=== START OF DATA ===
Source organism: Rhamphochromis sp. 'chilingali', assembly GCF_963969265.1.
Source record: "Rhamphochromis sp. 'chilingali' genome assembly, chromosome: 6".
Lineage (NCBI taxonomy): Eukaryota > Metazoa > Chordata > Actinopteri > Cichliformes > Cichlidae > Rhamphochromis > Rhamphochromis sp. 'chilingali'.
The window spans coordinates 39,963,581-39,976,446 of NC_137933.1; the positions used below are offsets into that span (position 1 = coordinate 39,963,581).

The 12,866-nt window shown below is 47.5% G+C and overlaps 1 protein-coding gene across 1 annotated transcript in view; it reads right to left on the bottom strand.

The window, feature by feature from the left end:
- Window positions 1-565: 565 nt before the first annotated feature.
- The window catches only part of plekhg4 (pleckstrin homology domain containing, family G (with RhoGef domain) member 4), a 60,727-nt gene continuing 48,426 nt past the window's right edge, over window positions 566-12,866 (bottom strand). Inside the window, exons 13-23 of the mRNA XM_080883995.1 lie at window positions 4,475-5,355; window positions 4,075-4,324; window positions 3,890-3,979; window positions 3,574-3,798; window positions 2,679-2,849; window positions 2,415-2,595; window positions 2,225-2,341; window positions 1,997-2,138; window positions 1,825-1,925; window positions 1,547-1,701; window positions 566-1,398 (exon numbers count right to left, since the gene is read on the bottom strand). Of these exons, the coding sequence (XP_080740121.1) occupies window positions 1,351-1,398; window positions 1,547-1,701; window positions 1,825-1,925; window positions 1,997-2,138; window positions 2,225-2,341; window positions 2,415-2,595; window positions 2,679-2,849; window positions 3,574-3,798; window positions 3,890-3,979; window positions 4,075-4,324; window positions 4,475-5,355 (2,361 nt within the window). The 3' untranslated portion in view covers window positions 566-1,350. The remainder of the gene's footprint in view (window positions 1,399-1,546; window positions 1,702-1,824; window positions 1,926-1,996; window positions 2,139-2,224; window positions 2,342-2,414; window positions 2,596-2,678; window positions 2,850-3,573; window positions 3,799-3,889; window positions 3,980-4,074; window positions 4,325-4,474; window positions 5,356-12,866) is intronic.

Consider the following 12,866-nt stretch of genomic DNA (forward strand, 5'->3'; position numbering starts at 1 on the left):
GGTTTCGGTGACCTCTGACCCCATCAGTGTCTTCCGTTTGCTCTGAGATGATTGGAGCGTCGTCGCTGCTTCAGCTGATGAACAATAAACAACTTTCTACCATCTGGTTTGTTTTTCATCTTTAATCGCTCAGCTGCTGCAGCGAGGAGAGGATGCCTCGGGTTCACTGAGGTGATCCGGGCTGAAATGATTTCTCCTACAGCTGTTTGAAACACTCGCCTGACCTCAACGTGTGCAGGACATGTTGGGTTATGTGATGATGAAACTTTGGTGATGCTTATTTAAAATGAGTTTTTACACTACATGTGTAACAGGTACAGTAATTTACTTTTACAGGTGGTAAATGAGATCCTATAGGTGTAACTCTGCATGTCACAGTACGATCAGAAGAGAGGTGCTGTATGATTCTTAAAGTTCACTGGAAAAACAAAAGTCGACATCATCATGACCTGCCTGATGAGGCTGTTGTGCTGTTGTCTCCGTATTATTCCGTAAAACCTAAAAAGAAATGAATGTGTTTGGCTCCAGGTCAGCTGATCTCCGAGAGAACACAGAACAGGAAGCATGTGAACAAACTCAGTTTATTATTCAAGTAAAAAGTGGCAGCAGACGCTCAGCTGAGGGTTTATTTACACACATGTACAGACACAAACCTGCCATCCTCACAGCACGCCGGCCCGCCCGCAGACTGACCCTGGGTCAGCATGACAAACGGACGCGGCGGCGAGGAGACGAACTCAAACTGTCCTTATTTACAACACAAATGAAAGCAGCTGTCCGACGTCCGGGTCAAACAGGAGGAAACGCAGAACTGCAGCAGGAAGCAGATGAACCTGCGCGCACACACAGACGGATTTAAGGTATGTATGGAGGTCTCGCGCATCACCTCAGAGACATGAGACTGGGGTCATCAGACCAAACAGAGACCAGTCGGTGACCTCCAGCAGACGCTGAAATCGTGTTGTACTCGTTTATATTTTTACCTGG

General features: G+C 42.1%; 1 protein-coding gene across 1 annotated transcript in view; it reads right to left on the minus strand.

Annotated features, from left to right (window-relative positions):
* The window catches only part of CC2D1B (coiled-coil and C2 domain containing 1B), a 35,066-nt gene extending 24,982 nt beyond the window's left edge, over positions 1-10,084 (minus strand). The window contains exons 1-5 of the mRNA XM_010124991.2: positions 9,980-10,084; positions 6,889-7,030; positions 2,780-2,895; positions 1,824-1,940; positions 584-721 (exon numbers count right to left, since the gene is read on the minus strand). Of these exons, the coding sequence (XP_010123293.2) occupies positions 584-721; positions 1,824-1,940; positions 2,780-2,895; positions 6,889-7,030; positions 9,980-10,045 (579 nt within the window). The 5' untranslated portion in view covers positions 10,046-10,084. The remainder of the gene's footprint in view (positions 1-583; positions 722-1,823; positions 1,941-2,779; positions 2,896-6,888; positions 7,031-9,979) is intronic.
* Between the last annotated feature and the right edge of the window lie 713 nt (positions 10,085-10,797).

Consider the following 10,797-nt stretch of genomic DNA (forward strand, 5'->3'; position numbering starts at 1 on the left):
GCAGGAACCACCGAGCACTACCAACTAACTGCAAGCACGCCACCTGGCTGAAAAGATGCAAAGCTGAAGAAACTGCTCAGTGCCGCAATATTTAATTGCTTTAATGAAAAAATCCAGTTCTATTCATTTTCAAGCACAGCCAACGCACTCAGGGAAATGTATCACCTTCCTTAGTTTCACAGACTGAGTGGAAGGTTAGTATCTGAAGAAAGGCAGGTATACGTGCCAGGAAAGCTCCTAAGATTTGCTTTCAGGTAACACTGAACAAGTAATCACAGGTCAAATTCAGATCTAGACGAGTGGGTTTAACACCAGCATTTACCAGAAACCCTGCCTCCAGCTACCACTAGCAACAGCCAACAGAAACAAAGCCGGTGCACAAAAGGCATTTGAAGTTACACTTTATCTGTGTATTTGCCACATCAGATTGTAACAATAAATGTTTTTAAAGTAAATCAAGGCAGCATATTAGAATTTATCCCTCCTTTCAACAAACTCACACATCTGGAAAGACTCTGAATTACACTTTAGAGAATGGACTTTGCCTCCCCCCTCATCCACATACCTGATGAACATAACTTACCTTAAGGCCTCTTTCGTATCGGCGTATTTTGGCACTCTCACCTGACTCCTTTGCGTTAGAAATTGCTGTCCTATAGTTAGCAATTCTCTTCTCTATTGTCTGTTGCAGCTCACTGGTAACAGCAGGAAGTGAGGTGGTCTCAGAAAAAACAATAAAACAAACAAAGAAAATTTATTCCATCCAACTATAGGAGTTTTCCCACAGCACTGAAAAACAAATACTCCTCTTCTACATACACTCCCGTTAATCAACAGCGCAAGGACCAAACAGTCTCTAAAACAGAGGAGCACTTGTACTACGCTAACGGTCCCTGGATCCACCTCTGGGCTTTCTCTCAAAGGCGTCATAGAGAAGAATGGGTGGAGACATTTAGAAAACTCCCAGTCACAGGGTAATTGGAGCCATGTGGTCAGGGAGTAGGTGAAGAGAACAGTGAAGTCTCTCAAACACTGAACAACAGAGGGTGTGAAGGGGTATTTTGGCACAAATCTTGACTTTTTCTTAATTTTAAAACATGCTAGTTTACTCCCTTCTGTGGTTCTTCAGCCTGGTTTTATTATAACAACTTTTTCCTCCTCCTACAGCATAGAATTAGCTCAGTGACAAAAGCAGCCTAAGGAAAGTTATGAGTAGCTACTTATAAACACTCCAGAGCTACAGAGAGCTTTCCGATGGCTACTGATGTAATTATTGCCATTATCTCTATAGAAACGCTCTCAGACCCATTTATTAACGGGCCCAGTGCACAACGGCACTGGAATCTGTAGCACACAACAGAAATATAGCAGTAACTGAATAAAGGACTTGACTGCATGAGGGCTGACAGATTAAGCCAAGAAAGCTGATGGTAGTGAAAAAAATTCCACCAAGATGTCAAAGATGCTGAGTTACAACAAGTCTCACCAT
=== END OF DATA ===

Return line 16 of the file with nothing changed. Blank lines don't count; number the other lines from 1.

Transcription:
GCAGGAACCACCGAGCACTACCAACTAACTGCAAGCACGCCACCTGGCTGAAAAGATGCAAAGCTGAAGAAACTGCTCAGTGCCGCAATATTTAATTGCTTTAATGAAAAAATCCAGTTCTATTCATTTTCAAGCACAGCCAACGCACTCAGGGAAATGTATCACCTTCCTTAGTTTCACAGACTGAGTGGAAGGTTAGTATCTGAAGAAAGGCAGGTATACGTGCCAGGAAAGCTCCTAAGATTTGCTTTCAGGTAACACTGAACAAGTAATCACAGGTCAAATTCAGATCTAGACGAGTGGGTTTAACACCAGCATTTACCAGAAACCCTGCCTCCAGCTACCACTAGCAACAGCCAACAGAAACAAAGCCGGTGCACAAAAGGCATTTGAAGTTACACTTTATCTGTGTATTTGCCACATCAGATTGTAACAATAAATGTTTTTAAAGTAAATCAAGGCAGCATATTAGAATTTATCCCTCCTTTCAACAAACTCACACATCTGGAAAGACTCTGAATTACACTTTAGAGAATGGACTTTGCCTCCCCCCTCATCCACATACCTGATGAACATAACTTACCTTAAGGCCTCTTTCGTATCGGCGTATTTTGGCACTCTCACCTGACTCCTTTGCGTTAGAAATTGCTGTCCTATAGTTAGCAATTCTCTTCTCTATTGTCTGTTGCAGCTCACTGGTAACAGCAGGAAGTGAGGTGGTCTCAGAAAAAACAATAAAACAAACAAAGAAAATTTATTCCATCCAACTATAGGAGTTTTCCCACAGCACTGAAAAACAAATACTCCTCTTCTACATACACTCCCGTTAATCAACAGCGCAAGGACCAAACAGTCTCTAAAACAGAGGAGCACTTGTACTACGCTAACGGTCCCTGGATCCACCTCTGGGCTTTCTCTCAAAGGCGTCATAGAGAAGAATGGGTGGAGACATTTAGAAAACTCCCAGTCACAGGGTAATTGGAGCCATGTGGTCAGGGAGTAGGTGAAGAGAACAGTGAAGTCTCTCAAACACTGAACAACAGAGGGTGTGAAGGGGTATTTTGGCACAAATCTTGACTTTTTCTTAATTTTAAAACATGCTAGTTTACTCCCTTCTGTGGTTCTTCAGCCTGGTTTTATTATAACAACTTTTTCCTCCTCCTACAGCATAGAATTAGCTCAGTGACAAAAGCAGCCTAAGGAAAGTTATGAGTAGCTACTTATAAACACTCCAGAGCTACAGAGAGCTTTCCGATGGCTACTGATGTAATTATTGCCATTATCTCTATAGAAACGCTCTCAGACCCATTTATTAACGGGCCCAGTGCACAACGGCACTGGAATCTGTAGCACACAACAGAAATATAGCAGTAACTGAATAAAGGACTTGACTGCATGAGGGCTGACAGATTAAGCCAAGAAAGCTGATGGTAGTGAAAAAAATTCCACCAAGATGTCAAAGATGCTGAGTTACAACAAGTCTCACCAT